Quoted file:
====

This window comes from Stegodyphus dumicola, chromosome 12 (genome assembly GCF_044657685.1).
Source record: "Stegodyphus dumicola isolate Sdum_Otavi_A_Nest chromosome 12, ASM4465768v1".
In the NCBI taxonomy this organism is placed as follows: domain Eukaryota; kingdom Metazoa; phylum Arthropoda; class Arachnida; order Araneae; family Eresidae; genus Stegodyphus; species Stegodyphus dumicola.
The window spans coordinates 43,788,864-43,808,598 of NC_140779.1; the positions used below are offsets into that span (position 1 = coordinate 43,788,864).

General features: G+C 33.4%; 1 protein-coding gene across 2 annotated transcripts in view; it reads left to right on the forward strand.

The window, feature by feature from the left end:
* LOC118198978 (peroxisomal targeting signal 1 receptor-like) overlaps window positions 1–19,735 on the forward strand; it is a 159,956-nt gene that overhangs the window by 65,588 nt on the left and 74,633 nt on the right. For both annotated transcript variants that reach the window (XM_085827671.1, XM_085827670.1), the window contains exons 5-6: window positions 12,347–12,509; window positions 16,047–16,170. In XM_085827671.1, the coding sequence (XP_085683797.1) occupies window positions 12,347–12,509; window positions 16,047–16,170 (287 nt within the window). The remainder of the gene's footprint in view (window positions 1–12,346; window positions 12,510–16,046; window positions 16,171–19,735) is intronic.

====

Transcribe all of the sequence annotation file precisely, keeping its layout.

This window comes from Stegodyphus dumicola, chromosome 12 (genome assembly GCF_044657685.1).
Source record: "Stegodyphus dumicola isolate Sdum_Otavi_A_Nest chromosome 12, ASM4465768v1".
In the NCBI taxonomy this organism is placed as follows: domain Eukaryota; kingdom Metazoa; phylum Arthropoda; class Arachnida; order Araneae; family Eresidae; genus Stegodyphus; species Stegodyphus dumicola.
The window spans coordinates 43,788,864-43,808,598 of NC_140779.1; the positions used below are offsets into that span (position 1 = coordinate 43,788,864).

General features: G+C 33.4%; 1 protein-coding gene across 2 annotated transcripts in view; it reads left to right on the forward strand.

The window, feature by feature from the left end:
* LOC118198978 (peroxisomal targeting signal 1 receptor-like) overlaps window positions 1–19,735 on the forward strand; it is a 159,956-nt gene that overhangs the window by 65,588 nt on the left and 74,633 nt on the right. For both annotated transcript variants that reach the window (XM_085827671.1, XM_085827670.1), the window contains exons 5-6: window positions 12,347–12,509; window positions 16,047–16,170. In XM_085827671.1, the coding sequence (XP_085683797.1) occupies window positions 12,347–12,509; window positions 16,047–16,170 (287 nt within the window). The remainder of the gene's footprint in view (window positions 1–12,346; window positions 12,510–16,046; window positions 16,171–19,735) is intronic.